Article published in:Thema's en trends in de sociolinguïstiek 3
[Toegepaste Taalwetenschap in Artikelen 62] 1999
► pp. 25–37
Languages in Science Communication
The article shows the rise of English and the decline of German and French as inter-national languages of science in the 20th century. It depicts the course of this development on the basis of statistical data as well as suggesting explanations for it. It then focusses on the consequences for the declining languages of science, especially German, and their communities, which are, among other things: domain limitation of the national language within the communities, slow-down of lexical modernization, the unpreparedness of scientists for the new situation and their absencefrom the international scene, and increased costs and difficulties for publishers in competing with publishers of the Anglophone countries. One way of ameliorating the situation would be more linguistic tolerance on the Anglophone side towards non-native English, or even the "non-native speakers' right to linguistic peculiarities". Another possibility seems to be to introduce English as a language of teaching at the universities of the other language communities, which is presently happening in Germany but might have highly problematic side-effects.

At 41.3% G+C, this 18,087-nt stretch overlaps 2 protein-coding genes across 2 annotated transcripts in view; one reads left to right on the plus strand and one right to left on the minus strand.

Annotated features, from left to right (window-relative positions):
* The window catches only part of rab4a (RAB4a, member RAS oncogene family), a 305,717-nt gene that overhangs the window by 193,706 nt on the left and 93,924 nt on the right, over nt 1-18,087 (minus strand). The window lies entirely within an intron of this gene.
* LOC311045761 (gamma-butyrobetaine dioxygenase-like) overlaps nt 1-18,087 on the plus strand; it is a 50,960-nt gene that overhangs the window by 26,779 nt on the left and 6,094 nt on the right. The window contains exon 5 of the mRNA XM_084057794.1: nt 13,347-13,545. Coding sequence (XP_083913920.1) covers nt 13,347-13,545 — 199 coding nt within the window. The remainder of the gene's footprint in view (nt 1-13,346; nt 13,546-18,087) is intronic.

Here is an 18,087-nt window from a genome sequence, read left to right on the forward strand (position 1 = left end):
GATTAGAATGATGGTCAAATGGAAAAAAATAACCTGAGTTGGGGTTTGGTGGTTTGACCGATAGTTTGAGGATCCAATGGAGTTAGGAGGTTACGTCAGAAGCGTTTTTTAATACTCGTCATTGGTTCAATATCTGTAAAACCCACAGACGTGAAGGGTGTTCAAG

Published online: 24 March 2014